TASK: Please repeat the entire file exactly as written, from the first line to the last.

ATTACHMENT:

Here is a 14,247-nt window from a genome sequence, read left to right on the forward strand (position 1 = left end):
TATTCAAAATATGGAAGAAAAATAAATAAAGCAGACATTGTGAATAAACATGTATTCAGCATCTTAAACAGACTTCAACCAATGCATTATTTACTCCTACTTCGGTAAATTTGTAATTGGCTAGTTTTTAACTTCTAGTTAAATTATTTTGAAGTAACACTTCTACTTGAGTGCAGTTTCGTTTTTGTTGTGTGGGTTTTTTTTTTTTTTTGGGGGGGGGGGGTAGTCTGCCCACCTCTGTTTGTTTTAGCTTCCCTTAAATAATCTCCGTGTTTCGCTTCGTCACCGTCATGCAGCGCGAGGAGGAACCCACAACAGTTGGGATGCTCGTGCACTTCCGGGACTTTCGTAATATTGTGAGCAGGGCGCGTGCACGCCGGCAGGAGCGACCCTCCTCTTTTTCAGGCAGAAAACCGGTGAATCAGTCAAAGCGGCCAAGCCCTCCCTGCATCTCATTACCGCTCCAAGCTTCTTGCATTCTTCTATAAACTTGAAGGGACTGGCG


Here is a 14,247-nt window from a genome sequence, read left to right on the forward strand (position 1 = left end):
TATTCAAAATATGGAAGAAAAATAAATAAAGCAGACATTGTGAATAAACATGTATTCAGCATCTTAAACAGACTTCAACCAATGCATTATTTACTCCTACTTCGGTAAATTTGTAATTGGCTAGTTTTTAACTTCTAGTTAAATTATTTTGAAGTAACACTTCTACTTGAGTGCAGTTTCGTTTTTGTTGTGTGGGTTTTTTTTTTTTTTTGGGGGGGGGGGGTAGTCTGCCCACCTCTGTTTGTTTTAGCTTCCCTTAAATAATCTCCGTGTTTCGCTTCGTCACCGTCATGCAGCGCGAGGAGGAACCCACAACAGTTGGGATGCTCGTGCACTTCCGGGACTTTCGTAATATTGTGAGCAGGGCGCGTGCACGCCGGCAGGAGCGACCCTCCTCTTTTTCAGGCAGAAAACCGGTGAATCAGTCAAAGCGGCCAAGCCCTCCCTGCATCTCATTACCGCTCCAAGCTTCTTGCATTCTTCTATAAACTTGAAGGGACTGGCG